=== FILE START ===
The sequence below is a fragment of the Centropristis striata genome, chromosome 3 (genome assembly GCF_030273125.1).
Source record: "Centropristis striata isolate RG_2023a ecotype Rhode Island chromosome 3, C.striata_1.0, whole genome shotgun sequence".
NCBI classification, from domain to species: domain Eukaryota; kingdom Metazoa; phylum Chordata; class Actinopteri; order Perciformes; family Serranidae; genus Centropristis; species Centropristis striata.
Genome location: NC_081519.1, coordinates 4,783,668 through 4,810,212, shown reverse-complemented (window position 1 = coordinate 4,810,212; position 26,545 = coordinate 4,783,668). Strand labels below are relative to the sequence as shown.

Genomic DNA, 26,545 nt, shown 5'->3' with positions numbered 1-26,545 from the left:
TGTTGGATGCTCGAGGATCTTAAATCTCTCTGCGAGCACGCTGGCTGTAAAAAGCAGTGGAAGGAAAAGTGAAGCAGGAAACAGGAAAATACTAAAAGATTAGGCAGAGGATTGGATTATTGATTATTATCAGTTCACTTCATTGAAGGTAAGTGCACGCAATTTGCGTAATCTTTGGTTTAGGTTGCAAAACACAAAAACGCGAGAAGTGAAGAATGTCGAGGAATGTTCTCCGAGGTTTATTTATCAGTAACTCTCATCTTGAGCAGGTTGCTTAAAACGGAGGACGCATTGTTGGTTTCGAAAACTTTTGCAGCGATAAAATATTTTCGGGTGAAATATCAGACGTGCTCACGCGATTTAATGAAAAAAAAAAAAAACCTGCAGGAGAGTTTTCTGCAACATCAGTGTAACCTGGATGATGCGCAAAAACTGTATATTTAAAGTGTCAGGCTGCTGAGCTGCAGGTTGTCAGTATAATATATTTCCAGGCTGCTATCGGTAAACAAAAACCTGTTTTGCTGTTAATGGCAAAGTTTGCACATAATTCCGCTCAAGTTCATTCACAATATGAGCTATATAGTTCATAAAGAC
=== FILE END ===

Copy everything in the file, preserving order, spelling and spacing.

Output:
The sequence below is a fragment of the Centropristis striata genome, chromosome 3 (genome assembly GCF_030273125.1).
Source record: "Centropristis striata isolate RG_2023a ecotype Rhode Island chromosome 3, C.striata_1.0, whole genome shotgun sequence".
NCBI classification, from domain to species: domain Eukaryota; kingdom Metazoa; phylum Chordata; class Actinopteri; order Perciformes; family Serranidae; genus Centropristis; species Centropristis striata.
Genome location: NC_081519.1, coordinates 4,783,668 through 4,810,212, shown reverse-complemented (window position 1 = coordinate 4,810,212; position 26,545 = coordinate 4,783,668). Strand labels below are relative to the sequence as shown.

Genomic DNA, 26,545 nt, shown 5'->3' with positions numbered 1-26,545 from the left:
TGTTGGATGCTCGAGGATCTTAAATCTCTCTGCGAGCACGCTGGCTGTAAAAAGCAGTGGAAGGAAAAGTGAAGCAGGAAACAGGAAAATACTAAAAGATTAGGCAGAGGATTGGATTATTGATTATTATCAGTTCACTTCATTGAAGGTAAGTGCACGCAATTTGCGTAATCTTTGGTTTAGGTTGCAAAACACAAAAACGCGAGAAGTGAAGAATGTCGAGGAATGTTCTCCGAGGTTTATTTATCAGTAACTCTCATCTTGAGCAGGTTGCTTAAAACGGAGGACGCATTGTTGGTTTCGAAAACTTTTGCAGCGATAAAATATTTTCGGGTGAAATATCAGACGTGCTCACGCGATTTAATGAAAAAAAAAAAAAACCTGCAGGAGAGTTTTCTGCAACATCAGTGTAACCTGGATGATGCGCAAAAACTGTATATTTAAAGTGTCAGGCTGCTGAGCTGCAGGTTGTCAGTATAATATATTTCCAGGCTGCTATCGGTAAACAAAAACCTGTTTTGCTGTTAATGGCAAAGTTTGCACATAATTCCGCTCAAGTTCATTCACAATATGAGCTATATAGTTCATAAAGAC